Lionsgate was propelled into the ranks of the major Hollywood studios by young-adult franchises such as "The Hunger Games" and "The Twilight Saga." But the waning appeal of futuristic stories featuring young, attractive rebels has diminished the Santa Monica entertainment company's fortunes.
The Jennifer Lawrence-fronted "Hunger Games," central to the mini-major's rise, ended on a down note last November with "Mockingjay — Part 2," which fell short of expectations. And in the latest sign of trouble, its so-far reliable "Divergent" series appears to be faltering.
The third installment, "Allegiant," starring Shailene Woodley as a young woman in a post-apocalyptic Chicago, opened with $29 million in ticket sales from the U.S. and Canada last weekend, down 44% from the debut of last year's "Insurgent." Lionsgate still has another movie planned from the "Divergent" series, set for release next year.
"It's disappointing," said Matthew Harrigan, a media analyst at Wunderlich Securities. "It shows the young-adult audience is fickle for everyone, including Lionsgate. They do a very good job with marketing and controlling costs, but at the same time the product has to be there."
Investors have been unimpressed. Lionsgate's stock has declined 3% to $21.89 in the two trading days since the release of "Allegiant." The shares have tumbled 47% since their 52-week high of $41.41 in November amid a box-office slump.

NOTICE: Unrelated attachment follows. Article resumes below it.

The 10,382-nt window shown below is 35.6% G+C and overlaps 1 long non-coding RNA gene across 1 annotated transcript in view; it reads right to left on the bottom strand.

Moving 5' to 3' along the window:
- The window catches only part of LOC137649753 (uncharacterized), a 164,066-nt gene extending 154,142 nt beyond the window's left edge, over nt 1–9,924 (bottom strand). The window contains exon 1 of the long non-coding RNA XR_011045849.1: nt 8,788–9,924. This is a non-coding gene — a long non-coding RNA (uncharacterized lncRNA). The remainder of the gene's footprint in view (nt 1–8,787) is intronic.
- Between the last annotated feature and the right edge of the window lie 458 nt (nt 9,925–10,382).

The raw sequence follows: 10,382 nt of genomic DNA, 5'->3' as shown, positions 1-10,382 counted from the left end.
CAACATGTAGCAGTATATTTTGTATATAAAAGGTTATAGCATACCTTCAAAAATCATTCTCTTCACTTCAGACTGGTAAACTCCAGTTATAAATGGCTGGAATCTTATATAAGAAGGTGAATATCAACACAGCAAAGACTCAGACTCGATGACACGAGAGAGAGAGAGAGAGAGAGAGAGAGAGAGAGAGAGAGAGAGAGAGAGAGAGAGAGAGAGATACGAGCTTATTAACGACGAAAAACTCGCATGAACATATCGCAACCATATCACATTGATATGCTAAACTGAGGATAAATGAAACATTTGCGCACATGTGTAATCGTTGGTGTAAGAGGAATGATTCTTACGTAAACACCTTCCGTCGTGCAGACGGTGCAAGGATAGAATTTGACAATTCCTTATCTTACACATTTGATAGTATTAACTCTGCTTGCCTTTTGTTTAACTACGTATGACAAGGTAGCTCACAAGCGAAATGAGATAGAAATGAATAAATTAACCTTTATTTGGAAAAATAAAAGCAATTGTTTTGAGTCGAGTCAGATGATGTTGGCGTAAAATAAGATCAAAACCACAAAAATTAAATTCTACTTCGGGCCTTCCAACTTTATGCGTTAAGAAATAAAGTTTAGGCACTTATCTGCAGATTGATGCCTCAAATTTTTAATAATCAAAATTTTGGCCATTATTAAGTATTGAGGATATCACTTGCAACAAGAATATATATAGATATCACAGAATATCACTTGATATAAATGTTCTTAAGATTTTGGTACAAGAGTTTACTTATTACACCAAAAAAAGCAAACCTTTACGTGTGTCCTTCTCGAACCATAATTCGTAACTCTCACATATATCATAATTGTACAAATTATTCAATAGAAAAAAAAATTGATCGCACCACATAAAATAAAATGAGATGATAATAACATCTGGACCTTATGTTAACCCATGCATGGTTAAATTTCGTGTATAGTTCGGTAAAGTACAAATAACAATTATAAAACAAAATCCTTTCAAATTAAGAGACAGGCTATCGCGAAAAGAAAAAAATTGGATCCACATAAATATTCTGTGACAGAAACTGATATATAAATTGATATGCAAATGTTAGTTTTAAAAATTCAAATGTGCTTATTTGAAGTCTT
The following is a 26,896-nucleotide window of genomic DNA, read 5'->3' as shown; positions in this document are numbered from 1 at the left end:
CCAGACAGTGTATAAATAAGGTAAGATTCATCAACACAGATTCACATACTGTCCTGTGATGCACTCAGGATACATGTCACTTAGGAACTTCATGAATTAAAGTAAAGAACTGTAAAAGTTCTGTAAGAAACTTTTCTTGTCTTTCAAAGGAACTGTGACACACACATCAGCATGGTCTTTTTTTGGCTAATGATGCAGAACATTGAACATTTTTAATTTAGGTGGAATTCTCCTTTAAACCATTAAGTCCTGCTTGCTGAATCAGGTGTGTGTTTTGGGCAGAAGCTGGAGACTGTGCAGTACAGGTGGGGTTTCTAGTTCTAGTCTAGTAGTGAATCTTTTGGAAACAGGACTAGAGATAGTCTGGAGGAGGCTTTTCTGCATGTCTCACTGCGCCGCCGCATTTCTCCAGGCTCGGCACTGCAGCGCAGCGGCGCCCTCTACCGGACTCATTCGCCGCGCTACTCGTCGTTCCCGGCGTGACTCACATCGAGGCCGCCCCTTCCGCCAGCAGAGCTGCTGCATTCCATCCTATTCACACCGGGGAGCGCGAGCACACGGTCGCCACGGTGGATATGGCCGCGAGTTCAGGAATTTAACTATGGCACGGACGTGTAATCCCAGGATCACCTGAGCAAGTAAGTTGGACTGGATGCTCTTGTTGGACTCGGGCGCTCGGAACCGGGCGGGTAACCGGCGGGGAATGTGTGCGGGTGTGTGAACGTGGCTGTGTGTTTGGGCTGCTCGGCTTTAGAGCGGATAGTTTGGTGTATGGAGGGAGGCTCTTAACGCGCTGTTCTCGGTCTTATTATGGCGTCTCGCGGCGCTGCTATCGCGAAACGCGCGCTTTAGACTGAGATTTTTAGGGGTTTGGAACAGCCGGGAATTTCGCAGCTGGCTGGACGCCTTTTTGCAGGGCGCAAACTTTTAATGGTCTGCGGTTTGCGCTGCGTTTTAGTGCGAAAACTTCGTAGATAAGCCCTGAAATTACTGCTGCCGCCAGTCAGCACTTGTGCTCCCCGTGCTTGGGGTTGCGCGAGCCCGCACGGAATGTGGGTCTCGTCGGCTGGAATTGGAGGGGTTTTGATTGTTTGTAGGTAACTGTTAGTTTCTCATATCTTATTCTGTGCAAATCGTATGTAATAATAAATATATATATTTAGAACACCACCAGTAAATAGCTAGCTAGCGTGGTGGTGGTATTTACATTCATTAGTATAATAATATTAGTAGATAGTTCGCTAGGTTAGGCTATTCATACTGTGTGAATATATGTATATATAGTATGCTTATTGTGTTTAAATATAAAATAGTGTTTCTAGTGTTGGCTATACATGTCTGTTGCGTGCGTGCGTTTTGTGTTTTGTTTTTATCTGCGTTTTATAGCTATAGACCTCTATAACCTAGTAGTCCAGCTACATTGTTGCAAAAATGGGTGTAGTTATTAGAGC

It's not just the young-adult adaptations that have stumbled. The $140-million special effects epic "Gods of Egypt" flopped with $29 million in domestic ticket sales so far. The studio has released a series of recent lower-profile misses such as "Norm of the North" and "The Choice."
Analysts expect "Allegiant" to eventually reach about $70 million in U.S.-Canada ticket sales, much lower than the $130-million domestic total for "Insurgent" and the $151 million peak for 2014's "Divergent." Although the studio may still break even on the new movie, industry experts agreed that Lionsgate was hoping for higher profit in line with its predecessors.
"It's got to be very stressful over there, because it will clearly not reach the potential they have been projecting," said Jason E. Squire, a film business professor at USC.
Lionsgate, known for its savvy choices and thrifty ways, hasn't always relied on teenagers fighting authoritarianism to drive its revenue. The company, founded in Vancouver, Canada, caught Hollywood's attention with successes such as 2004's highly profitable low-budget horror film "Saw" — and the multiple sequels in its wake.
But it found a box-office boon with 2012's "The Hunger Games," which took in nearly $700 million worldwide. That year, Lionsgate bought rival production company Summit Entertainment, best known for the "Twilight" movies, for $412.5 million. Lionsgate finished 2012 in fifth place at the domestic box office, ahead of 20th Century Fox and Paramount Pictures.